catastrophic collisions” with asteroids, the researchers say in
their study in Science.
The evidence indicates asteroid impacts
are the key factors in the development of life on this planet. In
wiping out a large proportion of life on the planet periodically,
the asteroids have played a more important role in evolutionary
development than previously thought.
More pertinent is the question of cosmic impacts on the rise and
fall of mankind’s ancient civilizations. Is there any evidence
backing up the stories of ancient apocalypse and hell fire from the
sky that are preserved in mythology and some of the world’s
...and the seven judges of hell ...
raised their torches, lighting the land with their livid flame.
A stupor of despair went up to heaven when the god of the storm
turned daylight into darkness, when he smashed the land like a
– An account of the Deluge
the Epic of Gilgamesh, circa
Biblical stories, apocalyptic visions,
ancient art and scientific data all seem to intersect at around 2350
BCE, when one or more catastrophic events wiped out several advanced
societies in Europe, Asia and Africa.
Archaeological findings show that in the space of a few centuries,
many sophisticated civilizations disappeared. The Old Kingdom in
Egypt fell into ruin. The Akkadian culture of Iraq, thought to be
the world’s first empire, collapsed.
Around the same time apocalyptic writings appeared.
The Epic of
Gilgamesh describes the fire, brimstone and flood of possibly real,
not mythical, events. Omens predicting the Akkadian collapse
preserve a record that “many stars were falling from the sky.” The
“Curse of Akkad,” dated to about 2200 BCE, speaks of “flaming
potsherds raining from the sky.”
In 1650, the Irish Archbishop James Ussher mapped out the chronology
of the Bible – a feat that included stringing together all the
“begats” to count generations – and put Noah’s great flood at 2349
All coincidence? A number of scientists don’t think so.
Mounting hard evidence collected from tree rings, soil layers and
even dust that long ago settled to the ocean floor indicates there
were widespread environmental nightmares in the Near East during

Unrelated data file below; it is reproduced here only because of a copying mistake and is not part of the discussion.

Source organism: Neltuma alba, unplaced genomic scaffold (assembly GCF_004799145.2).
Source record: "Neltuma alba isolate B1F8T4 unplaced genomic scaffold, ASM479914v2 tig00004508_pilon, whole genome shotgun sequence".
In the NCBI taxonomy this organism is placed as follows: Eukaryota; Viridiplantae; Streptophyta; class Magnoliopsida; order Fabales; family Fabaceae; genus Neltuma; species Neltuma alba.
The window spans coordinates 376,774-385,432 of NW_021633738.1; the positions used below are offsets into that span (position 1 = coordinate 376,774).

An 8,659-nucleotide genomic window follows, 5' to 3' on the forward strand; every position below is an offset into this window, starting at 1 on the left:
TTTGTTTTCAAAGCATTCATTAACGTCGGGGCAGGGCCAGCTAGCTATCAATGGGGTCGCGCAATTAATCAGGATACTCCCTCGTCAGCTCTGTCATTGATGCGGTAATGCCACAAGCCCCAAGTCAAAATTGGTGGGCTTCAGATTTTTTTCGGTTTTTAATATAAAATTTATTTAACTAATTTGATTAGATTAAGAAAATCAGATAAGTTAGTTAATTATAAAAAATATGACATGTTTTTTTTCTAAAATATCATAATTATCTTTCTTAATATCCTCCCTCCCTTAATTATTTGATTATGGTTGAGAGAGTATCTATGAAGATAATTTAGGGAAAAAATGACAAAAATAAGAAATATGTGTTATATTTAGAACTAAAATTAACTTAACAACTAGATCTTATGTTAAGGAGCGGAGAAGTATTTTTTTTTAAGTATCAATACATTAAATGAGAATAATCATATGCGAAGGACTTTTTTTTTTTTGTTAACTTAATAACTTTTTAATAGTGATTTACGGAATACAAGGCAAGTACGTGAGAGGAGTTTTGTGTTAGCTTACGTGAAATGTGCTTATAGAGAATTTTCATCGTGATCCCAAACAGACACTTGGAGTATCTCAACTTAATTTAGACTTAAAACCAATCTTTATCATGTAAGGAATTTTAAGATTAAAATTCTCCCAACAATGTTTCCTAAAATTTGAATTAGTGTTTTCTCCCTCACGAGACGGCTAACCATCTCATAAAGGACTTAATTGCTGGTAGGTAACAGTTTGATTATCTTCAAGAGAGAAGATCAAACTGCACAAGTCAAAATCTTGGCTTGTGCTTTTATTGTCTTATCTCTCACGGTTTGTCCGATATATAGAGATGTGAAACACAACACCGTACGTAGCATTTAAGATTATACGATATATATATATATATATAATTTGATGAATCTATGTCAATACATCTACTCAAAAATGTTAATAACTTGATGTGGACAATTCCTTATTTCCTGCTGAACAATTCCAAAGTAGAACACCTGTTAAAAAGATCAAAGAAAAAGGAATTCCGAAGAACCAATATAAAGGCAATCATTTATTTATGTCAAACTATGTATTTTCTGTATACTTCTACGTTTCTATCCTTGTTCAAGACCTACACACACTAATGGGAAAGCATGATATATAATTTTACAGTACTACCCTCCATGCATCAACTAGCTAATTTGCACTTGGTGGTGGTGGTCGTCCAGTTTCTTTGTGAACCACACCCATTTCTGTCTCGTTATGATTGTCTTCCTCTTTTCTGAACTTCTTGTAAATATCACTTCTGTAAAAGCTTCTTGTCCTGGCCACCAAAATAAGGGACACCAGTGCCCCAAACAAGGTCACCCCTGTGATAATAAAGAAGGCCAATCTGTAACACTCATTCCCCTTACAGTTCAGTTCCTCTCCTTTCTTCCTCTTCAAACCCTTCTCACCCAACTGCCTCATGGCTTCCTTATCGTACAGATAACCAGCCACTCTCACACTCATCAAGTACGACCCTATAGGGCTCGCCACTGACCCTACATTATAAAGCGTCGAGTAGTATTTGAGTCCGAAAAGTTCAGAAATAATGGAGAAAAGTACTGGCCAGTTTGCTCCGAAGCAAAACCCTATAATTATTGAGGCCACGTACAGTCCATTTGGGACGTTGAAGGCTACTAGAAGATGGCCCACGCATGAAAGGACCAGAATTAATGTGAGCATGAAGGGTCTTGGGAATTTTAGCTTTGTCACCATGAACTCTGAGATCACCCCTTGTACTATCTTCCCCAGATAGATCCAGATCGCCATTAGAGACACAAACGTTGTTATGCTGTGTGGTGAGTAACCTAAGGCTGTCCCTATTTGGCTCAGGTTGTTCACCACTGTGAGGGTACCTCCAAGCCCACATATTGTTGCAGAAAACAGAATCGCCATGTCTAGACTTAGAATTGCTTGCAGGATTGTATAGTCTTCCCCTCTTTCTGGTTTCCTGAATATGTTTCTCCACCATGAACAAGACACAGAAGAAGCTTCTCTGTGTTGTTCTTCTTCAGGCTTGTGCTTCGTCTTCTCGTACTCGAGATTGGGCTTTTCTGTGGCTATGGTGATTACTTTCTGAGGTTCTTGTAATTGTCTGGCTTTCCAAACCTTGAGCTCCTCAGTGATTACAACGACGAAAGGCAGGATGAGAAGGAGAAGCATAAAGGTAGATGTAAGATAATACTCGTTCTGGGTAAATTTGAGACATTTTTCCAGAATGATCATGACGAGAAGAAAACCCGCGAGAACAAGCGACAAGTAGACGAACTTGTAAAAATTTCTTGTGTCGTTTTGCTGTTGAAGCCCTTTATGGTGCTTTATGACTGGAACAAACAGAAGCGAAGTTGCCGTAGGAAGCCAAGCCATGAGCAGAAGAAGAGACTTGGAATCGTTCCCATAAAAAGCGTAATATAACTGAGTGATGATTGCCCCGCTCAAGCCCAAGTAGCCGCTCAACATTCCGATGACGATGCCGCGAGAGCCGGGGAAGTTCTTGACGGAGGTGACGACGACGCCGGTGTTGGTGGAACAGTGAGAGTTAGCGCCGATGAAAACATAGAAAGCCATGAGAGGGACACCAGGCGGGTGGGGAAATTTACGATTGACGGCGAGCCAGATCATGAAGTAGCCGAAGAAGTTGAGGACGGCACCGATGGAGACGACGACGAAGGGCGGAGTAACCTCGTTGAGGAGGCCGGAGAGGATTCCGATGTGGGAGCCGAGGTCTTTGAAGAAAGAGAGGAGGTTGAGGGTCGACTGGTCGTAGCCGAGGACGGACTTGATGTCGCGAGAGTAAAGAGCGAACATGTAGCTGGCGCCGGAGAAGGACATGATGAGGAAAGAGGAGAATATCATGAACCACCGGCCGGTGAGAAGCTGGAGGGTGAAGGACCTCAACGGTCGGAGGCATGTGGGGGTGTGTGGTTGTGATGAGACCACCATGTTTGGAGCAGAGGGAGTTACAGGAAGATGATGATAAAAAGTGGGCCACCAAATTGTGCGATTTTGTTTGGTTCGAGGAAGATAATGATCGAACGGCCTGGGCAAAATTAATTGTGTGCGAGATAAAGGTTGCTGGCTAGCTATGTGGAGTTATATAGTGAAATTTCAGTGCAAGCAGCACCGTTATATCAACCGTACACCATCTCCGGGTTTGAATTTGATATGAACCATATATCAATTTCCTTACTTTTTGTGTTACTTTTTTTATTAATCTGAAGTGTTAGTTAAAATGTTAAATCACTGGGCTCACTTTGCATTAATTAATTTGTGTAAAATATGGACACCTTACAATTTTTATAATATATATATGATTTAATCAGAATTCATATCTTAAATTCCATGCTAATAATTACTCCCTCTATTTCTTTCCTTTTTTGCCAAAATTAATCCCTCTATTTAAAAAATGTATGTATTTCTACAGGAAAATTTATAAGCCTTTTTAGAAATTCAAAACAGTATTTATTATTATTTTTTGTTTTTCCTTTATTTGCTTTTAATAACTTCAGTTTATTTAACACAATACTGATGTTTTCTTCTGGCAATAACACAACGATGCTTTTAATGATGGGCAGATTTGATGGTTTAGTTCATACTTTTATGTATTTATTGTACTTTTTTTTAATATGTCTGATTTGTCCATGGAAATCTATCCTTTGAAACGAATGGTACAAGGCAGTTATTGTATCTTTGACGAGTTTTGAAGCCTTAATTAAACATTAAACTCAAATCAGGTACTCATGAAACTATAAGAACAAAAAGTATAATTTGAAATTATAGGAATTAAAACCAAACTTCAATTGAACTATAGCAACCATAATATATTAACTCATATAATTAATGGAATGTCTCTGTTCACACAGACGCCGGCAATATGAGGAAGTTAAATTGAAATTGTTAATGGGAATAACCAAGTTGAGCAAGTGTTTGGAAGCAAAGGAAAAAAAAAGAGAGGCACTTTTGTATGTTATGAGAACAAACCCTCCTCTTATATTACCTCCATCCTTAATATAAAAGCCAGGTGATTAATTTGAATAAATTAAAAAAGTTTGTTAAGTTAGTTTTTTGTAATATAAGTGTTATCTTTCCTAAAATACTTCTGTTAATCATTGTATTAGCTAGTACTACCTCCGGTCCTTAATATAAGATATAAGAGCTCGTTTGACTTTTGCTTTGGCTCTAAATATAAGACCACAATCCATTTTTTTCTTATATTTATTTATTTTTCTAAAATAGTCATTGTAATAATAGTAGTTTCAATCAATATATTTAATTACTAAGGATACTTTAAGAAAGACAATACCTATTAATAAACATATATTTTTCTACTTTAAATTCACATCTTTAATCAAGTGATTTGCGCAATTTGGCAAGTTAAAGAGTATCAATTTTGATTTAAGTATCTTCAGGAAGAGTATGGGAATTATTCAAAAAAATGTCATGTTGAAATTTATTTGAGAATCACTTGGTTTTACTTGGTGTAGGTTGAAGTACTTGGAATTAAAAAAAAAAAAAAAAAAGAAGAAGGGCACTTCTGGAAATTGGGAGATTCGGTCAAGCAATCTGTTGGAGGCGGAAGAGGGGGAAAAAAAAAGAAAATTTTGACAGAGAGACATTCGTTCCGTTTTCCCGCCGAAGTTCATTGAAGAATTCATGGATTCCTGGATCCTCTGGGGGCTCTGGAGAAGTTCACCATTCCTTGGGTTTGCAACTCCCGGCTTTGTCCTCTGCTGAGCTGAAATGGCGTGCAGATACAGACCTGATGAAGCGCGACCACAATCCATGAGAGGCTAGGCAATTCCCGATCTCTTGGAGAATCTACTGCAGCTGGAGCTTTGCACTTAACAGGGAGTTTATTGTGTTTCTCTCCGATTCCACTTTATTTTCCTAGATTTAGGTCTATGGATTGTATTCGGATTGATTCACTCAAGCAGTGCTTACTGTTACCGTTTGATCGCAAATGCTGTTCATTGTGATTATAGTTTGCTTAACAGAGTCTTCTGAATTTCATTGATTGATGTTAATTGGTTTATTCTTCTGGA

this period: Abrupt cooling of the climate, sudden floods and surges
from the seas, huge earthquakes.
In 1999 geologist Dr. Sharad Master spotted a 3-kilometre-wide
crater in southern Iraq after studying satellite images. Scientists
now believe this circular depression bears all the hallmarks of an
impact crater, one that caused devastating fires and flooding. They
are now attempting to date the time of the impact, with some of the
main researchers estimating an age of around 6,000 years – placing
it in the close vicinity of the sudden decline in Middle East
civilization around 2300 BCE.
Mike Baillie, professor of palaeo-ecology at Queens University in
Belfast and author of Exodus to Arthur: Catastrophic Encounters with
Comets, figures it would have taken just a few bad years to destroy
Even a single comet impact large enough to have created the Iraqi
“would have caused a mini nuclear
winter with failed harvests and famine, bringing down any
agriculture based populations which can survive only as long as
their stored food reserves,” Baillie says. “So any environmental
downturn lasting longer than about three years tends to bring
Professor Mike Baillie is an authority
on dendrochronology, the science of studying tree growth rings. His
decades long collaborative effort with many scientists has developed
a worldwide record of climate modulated, annual tree growth as
recorded in tree growth rings. That effort has produced a reliable
timeline from the present back to several thousand years BCE.
Occasionally environmental conditions are so extreme that trees all
over the world are affected. Certain of these patterns imply weather
conditions leading to local or worldwide catastrophes, including
crop failures, famine and flooding.
As described in Exodus to Arthur, the dates linked to extreme events